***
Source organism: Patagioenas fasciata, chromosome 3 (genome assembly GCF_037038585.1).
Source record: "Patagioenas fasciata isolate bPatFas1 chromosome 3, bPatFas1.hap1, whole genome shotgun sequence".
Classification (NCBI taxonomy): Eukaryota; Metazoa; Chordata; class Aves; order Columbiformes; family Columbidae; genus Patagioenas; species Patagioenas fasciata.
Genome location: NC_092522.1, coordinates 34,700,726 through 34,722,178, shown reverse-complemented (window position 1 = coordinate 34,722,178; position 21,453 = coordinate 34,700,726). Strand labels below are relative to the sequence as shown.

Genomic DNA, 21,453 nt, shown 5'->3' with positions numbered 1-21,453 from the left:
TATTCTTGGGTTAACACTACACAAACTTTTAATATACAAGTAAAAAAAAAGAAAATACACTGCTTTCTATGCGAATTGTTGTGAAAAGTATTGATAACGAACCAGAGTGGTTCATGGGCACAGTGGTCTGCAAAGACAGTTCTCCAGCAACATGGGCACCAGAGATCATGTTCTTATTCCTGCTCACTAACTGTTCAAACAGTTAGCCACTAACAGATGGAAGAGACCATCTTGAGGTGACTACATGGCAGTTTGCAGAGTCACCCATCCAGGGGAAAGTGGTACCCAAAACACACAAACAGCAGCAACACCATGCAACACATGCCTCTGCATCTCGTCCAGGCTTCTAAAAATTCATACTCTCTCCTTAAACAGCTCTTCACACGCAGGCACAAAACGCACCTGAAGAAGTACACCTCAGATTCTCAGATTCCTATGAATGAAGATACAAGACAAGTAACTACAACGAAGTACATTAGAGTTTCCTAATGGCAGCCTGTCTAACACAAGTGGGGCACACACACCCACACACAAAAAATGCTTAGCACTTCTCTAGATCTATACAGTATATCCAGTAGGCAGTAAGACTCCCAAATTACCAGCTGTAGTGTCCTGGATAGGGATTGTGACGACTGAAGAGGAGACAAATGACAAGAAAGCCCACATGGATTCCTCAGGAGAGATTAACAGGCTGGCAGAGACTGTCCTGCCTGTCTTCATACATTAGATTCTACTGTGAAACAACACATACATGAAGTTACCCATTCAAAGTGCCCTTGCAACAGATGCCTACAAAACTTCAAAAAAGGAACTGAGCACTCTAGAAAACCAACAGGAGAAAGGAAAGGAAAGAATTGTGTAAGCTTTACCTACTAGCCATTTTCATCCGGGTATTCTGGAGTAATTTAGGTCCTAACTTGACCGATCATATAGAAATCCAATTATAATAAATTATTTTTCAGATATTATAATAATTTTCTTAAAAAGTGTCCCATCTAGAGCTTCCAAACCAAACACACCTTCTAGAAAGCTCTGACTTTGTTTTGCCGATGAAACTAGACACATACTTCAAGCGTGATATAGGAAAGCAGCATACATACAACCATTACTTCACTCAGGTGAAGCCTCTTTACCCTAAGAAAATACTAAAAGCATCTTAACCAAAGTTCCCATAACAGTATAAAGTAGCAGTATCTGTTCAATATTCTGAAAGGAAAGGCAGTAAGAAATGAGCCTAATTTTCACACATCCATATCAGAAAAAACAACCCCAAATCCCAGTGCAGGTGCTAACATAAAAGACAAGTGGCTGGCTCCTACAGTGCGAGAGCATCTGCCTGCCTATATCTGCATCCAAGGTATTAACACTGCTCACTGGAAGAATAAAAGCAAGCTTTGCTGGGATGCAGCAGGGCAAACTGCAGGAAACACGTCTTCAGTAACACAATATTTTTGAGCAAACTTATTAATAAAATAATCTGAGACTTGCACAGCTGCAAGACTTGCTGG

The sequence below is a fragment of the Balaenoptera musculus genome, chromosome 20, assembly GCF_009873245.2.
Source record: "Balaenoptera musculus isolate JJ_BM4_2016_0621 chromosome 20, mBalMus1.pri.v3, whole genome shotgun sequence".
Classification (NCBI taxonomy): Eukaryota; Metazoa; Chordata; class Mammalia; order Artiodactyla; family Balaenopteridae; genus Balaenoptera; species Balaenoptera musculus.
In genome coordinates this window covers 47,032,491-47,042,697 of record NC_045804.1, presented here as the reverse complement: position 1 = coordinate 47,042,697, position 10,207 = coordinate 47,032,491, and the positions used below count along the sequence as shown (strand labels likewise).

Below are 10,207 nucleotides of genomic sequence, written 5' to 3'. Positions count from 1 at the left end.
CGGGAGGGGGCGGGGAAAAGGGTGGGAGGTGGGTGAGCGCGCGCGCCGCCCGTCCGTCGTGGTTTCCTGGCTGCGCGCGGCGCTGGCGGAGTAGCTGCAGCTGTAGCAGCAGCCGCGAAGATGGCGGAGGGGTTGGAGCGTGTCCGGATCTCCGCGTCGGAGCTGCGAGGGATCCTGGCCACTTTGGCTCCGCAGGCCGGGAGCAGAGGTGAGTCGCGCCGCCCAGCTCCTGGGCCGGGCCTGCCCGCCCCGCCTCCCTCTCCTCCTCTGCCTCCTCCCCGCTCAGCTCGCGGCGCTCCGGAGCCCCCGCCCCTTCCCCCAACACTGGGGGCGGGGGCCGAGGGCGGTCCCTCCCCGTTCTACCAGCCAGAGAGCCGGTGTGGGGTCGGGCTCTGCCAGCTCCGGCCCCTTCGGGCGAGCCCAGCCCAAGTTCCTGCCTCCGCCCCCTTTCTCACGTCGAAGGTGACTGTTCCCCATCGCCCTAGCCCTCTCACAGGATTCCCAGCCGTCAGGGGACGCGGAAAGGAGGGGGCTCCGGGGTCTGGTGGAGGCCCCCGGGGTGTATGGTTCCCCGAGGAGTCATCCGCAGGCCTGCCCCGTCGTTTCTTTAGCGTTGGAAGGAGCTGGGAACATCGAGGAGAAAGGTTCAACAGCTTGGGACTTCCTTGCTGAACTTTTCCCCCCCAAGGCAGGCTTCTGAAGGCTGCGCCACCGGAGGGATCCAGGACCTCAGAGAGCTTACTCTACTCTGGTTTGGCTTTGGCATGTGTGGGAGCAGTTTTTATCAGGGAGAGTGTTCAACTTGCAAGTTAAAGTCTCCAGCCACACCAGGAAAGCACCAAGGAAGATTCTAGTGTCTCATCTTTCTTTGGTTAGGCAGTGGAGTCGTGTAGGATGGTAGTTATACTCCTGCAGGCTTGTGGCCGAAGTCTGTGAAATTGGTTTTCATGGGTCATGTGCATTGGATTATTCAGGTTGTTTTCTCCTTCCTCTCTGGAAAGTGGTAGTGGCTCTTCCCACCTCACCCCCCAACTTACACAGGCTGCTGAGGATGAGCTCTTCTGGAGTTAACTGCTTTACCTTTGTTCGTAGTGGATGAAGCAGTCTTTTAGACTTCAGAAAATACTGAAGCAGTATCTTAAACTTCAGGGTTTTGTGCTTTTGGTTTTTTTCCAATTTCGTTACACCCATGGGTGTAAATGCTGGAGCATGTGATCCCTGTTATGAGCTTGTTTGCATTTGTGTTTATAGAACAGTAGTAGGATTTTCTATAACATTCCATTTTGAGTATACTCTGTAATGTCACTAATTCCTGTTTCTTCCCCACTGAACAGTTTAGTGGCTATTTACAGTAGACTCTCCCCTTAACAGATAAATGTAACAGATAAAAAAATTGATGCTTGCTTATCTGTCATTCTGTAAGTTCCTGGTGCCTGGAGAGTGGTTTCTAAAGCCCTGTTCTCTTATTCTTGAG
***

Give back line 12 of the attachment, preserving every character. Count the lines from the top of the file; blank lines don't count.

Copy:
CGGGAGGGGGCGGGGAAAAGGGTGGGAGGTGGGTGAGCGCGCGCGCCGCCCGTCCGTCGTGGTTTCCTGGCTGCGCGCGGCGCTGGCGGAGTAGCTGCAGCTGTAGCAGCAGCCGCGAAGATGGCGGAGGGGTTGGAGCGTGTCCGGATCTCCGCGTCGGAGCTGCGAGGGATCCTGGCCACTTTGGCTCCGCAGGCCGGGAGCAGAGGTGAGTCGCGCCGCCCAGCTCCTGGGCCGGGCCTGCCCGCCCCGCCTCCCTCTCCTCCTCTGCCTCCTCCCCGCTCAGCTCGCGGCGCTCCGGAGCCCCCGCCCCTTCCCCCAACACTGGGGGCGGGGGCCGAGGGCGGTCCCTCCCCGTTCTACCAGCCAGAGAGCCGGTGTGGGGTCGGGCTCTGCCAGCTCCGGCCCCTTCGGGCGAGCCCAGCCCAAGTTCCTGCCTCCGCCCCCTTTCTCACGTCGAAGGTGACTGTTCCCCATCGCCCTAGCCCTCTCACAGGATTCCCAGCCGTCAGGGGACGCGGAAAGGAGGGGGCTCCGGGGTCTGGTGGAGGCCCCCGGGGTGTATGGTTCCCCGAGGAGTCATCCGCAGGCCTGCCCCGTCGTTTCTTTAGCGTTGGAAGGAGCTGGGAACATCGAGGAGAAAGGTTCAACAGCTTGGGACTTCCTTGCTGAACTTTTCCCCCCCAAGGCAGGCTTCTGAAGGCTGCGCCACCGGAGGGATCCAGGACCTCAGAGAGCTTACTCTACTCTGGTTTGGCTTTGGCATGTGTGGGAGCAGTTTTTATCAGGGAGAGTGTTCAACTTGCAAGTTAAAGTCTCCAGCCACACCAGGAAAGCACCAAGGAAGATTCTAGTGTCTCATCTTTCTTTGGTTAGGCAGTGGAGTCGTGTAGGATGGTAGTTATACTCCTGCAGGCTTGTGGCCGAAGTCTGTGAAATTGGTTTTCATGGGTCATGTGCATTGGATTATTCAGGTTGTTTTCTCCTTCCTCTCTGGAAAGTGGTAGTGGCTCTTCCCACCTCACCCCCCAACTTACACAGGCTGCTGAGGATGAGCTCTTCTGGAGTTAACTGCTTTACCTTTGTTCGTAGTGGATGAAGCAGTCTTTTAGACTTCAGAAAATACTGAAGCAGTATCTTAAACTTCAGGGTTTTGTGCTTTTGGTTTTTTTCCAATTTCGTTACACCCATGGGTGTAAATGCTGGAGCATGTGATCCCTGTTATGAGCTTGTTTGCATTTGTGTTTATAGAACAGTAGTAGGATTTTCTATAACATTCCATTTTGAGTATACTCTGTAATGTCACTAATTCCTGTTTCTTCCCCACTGAACAGTTTAGTGGCTATTTACAGTAGACTCTCCCCTTAACAGATAAATGTAACAGATAAAAAAATTGATGCTTGCTTATCTGTCATTCTGTAAGTTCCTGGTGCCTGGAGAGTGGTTTCTAAAGCCCTGTTCTCTTATTCTTGAG